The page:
If there’s one message the Centers for Disease Control and Prevention (CDC) has desperately tried to get Americans to appreciate this year, it’s the need to stop the spread of germs. With the COVID-19 pandemic well into its seventh month in America, avoiding germ-fighting fatigue by continuing to stay six-feet apart, wear a mask, disinfect surfaces, and regularly wash hands is paramount. But isn't some bacteria actually good for us? Is it bad we’re not exposed to as many germs right now?
“To build up antibodies, kids need to be exposed to some external germs," Dr. Elaine Larson Ph.D., an epidemiologist and professor at Columbia University, tells Romper in an email. The good (and bad) news is that you're exposed to germs regardless of your cleaning efforts or how much hand sanitizer you use. The minute a baby is born, they're exposed to all kinds of germs, some of which can actually help build up immune systems.
“Clearly, I think it would be almost impossible for a parent to keep their kids free from germs,” Dr. Larson says
“The most important prevention strategy we have now, until a vaccine, is social distancing, whether at school or home, so schools that are thoughtfully adhering to social distancing will be much safer than other schools,” Dr. Larson says.
Some experts believe that all of this super intense hygiene might just be a good thing across the board, Dr. Christopher Carpenter, M.D., Chief and Chair of Internal Medicine at Beaumont Health in Michigan, tells Romper.
"I think the impact is going to be positive in the balance, not just for COVID, but also for influenza season," he says. "That's coming up. And there's other infections too, like RSV, which is an infection that impacts both kids and adult, and Norovirus, which I would suspect is probably going to be less of a problem," says Dr. Carpenter. "I think there is overall going to be a benefit in terms of that those types of infections."
Dr. Carpenter also believes that any worries about hyped-up hygiene hurting our future immune systems should be secondary to a focus on making these diseases a thing of the past.
"Long term, the question is, is there going to be an impact on our immune system developing normally, which I'm not as concerned about. I would rather eradicate those illnesses and not have to worry about covering things like polio, measles and such. By eradicating, the better off we all are," he says.
Both in the home and at school, Dr. Larson recommends making logical risk/benefit decision when it comes to cleaning and disinfecting. Parents need to educate themselves and independently review the latest research and data, she says, then adjust their behaviors accordingly. For instance, at the beginning of the pandemic, scientists didn’t know how long the virus could live on certain surfaces. This led to people anxiously wiping down every grocery item, leaving deliveries on their doorsteps for days, and, in some extreme cases, applying round-the-clock sanitizing protocols to their homes.
“Deep cleaning all the time? I don’t think that’s necessary,” says Dr. Larson. “In general, as long as a house is generally picked up and clean, it’s not bad for children.” She adds that if someone in the household or a child at school is sick (with anything) go ahead and pull out all the cleaning supplies, but remember the virus passes through respiratory droplets. You can scrub your dining room table all you want, she says, but “you’re not to going to breathe in the virus off your table.”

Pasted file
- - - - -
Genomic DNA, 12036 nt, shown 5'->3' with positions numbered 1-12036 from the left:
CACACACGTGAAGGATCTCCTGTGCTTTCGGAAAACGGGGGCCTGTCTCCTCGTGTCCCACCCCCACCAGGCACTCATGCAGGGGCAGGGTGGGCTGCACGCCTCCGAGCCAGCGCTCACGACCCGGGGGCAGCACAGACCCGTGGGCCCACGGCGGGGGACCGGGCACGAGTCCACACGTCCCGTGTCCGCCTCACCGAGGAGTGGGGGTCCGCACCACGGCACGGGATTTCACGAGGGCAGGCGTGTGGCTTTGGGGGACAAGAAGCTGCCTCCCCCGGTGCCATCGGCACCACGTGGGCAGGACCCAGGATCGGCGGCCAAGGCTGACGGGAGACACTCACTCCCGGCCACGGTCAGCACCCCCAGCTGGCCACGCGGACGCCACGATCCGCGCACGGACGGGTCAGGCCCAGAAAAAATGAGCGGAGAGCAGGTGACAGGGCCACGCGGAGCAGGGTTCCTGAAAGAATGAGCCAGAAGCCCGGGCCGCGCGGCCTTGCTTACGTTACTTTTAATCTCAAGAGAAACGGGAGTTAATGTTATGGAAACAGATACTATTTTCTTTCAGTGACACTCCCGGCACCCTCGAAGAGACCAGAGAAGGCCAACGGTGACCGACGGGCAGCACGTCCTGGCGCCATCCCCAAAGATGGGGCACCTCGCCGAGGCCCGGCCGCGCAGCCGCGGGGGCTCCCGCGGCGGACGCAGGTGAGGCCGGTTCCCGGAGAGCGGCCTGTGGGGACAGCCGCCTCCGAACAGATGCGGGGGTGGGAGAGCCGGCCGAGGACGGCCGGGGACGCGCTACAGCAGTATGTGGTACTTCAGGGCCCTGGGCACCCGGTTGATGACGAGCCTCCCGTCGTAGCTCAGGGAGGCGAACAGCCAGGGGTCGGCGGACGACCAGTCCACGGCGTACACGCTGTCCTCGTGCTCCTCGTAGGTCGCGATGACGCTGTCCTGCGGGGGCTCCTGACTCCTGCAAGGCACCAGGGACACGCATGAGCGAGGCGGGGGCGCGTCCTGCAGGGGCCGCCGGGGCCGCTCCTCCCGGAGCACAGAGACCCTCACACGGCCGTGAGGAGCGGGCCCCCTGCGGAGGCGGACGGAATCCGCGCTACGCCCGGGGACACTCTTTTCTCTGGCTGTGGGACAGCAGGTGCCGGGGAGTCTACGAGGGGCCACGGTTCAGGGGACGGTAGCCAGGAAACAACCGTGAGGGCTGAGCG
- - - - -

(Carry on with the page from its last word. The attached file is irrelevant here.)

Dr. Carpenter is of the same mind. He cautions parents to be skeptical when it comes to theories like The Hygiene Hypothesis (basically the idea is that extremely clean environments don't provide enough germ exposure for human immune systems, leaving them indefensible to infectious organisms). But, while that idea sounds really reasonable on the surface, Dr. Carpenter says it's not well-substantiated.
"We've had an increase in kids with asthma. We've had an increase in allergic rhinitis and, eczema, the things that are immune related. Are they occurring because we are raising our kids in too clean of an environment? I'm not convinced that that's the case. I don't think the data strongly supports it," Dr. Carpenter says.
For her part, Dr. Larson believes we should calm down our paranoia about most environmental stuff and focus on teaching kids to mind social distancing guidelines and wash their hands instead.
“One cough from an infected person will spread a lot more germs than subway handles or kitchen table tops,” she says. That’s why masks are so critical in schools. “Yelling and screaming and singing, those are much higher risk because people are breathing faster and more. That’s why we see outbreaks in choirs,” she adds.
The takeaway? Keep your cleaning levels reasonable, encourage smart COVID-19-reducing hygiene steps, and make sure your kids wear their masks.
And, Dr. Carpenter says, be diligent about getting the vaccines that are currently available. Not only will a flu shot protect children against the flu, it could prevent diagnostic confusion should a child show symptoms of both COVID and flu.
“Be as logical as one can and in crowds, especially with kids, don’t let them scream and yell as the airborne spread is the most important spread for the virus. Control play and closely monitor who they play with and where the other kids have been,” says Dr. Larson. But don’t fret over getting enough germ exposure. We all have enough to worry about this year.
Dr. Elaine Larson, Ph.D., Anna C. Maxwell Professor Emerita and Special Lecturer, Columbia University School of Nursing and was Professor of Epidemiology
Dr. Christopher Carpenter, M.D., Chief and Chair of Internal Medicine, Beaumont Health